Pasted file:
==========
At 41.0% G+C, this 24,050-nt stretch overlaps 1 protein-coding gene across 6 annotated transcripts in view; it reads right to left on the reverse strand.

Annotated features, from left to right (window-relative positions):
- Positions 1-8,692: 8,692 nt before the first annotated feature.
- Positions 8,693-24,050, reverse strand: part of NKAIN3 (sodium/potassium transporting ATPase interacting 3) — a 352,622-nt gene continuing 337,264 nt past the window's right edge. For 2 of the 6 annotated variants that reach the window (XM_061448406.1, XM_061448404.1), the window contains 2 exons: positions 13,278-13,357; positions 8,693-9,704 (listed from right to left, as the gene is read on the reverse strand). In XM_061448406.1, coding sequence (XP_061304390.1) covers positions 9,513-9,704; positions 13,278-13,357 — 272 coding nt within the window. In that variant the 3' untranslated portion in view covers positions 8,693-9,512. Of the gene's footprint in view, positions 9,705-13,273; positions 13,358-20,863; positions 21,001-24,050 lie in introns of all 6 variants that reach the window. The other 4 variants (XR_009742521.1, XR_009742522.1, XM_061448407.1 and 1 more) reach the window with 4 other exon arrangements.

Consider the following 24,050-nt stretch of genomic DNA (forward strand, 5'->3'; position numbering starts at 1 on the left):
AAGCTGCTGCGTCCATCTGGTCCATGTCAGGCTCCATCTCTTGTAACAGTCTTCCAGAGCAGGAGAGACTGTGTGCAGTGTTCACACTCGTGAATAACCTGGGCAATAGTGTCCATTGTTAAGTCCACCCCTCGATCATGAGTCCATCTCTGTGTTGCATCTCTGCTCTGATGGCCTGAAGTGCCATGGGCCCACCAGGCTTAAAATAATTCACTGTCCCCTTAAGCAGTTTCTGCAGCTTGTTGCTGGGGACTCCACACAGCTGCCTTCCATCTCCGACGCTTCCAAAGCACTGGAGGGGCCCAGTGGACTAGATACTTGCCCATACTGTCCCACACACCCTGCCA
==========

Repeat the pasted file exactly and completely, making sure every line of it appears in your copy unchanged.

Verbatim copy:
At 41.0% G+C, this 24,050-nt stretch overlaps 1 protein-coding gene across 6 annotated transcripts in view; it reads right to left on the reverse strand.

Annotated features, from left to right (window-relative positions):
- Positions 1-8,692: 8,692 nt before the first annotated feature.
- Positions 8,693-24,050, reverse strand: part of NKAIN3 (sodium/potassium transporting ATPase interacting 3) — a 352,622-nt gene continuing 337,264 nt past the window's right edge. For 2 of the 6 annotated variants that reach the window (XM_061448406.1, XM_061448404.1), the window contains 2 exons: positions 13,278-13,357; positions 8,693-9,704 (listed from right to left, as the gene is read on the reverse strand). In XM_061448406.1, coding sequence (XP_061304390.1) covers positions 9,513-9,704; positions 13,278-13,357 — 272 coding nt within the window. In that variant the 3' untranslated portion in view covers positions 8,693-9,512. Of the gene's footprint in view, positions 9,705-13,273; positions 13,358-20,863; positions 21,001-24,050 lie in introns of all 6 variants that reach the window. The other 4 variants (XR_009742521.1, XR_009742522.1, XM_061448407.1 and 1 more) reach the window with 4 other exon arrangements.

Consider the following 24,050-nt stretch of genomic DNA (forward strand, 5'->3'; position numbering starts at 1 on the left):
AAGCTGCTGCGTCCATCTGGTCCATGTCAGGCTCCATCTCTTGTAACAGTCTTCCAGAGCAGGAGAGACTGTGTGCAGTGTTCACACTCGTGAATAACCTGGGCAATAGTGTCCATTGTTAAGTCCACCCCTCGATCATGAGTCCATCTCTGTGTTGCATCTCTGCTCTGATGGCCTGAAGTGCCATGGGCCCACCAGGCTTAAAATAATTCACTGTCCCCTTAAGCAGTTTCTGCAGCTTGTTGCTGGGGACTCCACACAGCTGCCTTCCATCTCCGACGCTTCCAAAGCACTGGAGGGGCCCAGTGGACTAGATACTTGCCCATACTGTCCCACACACCCTGCCA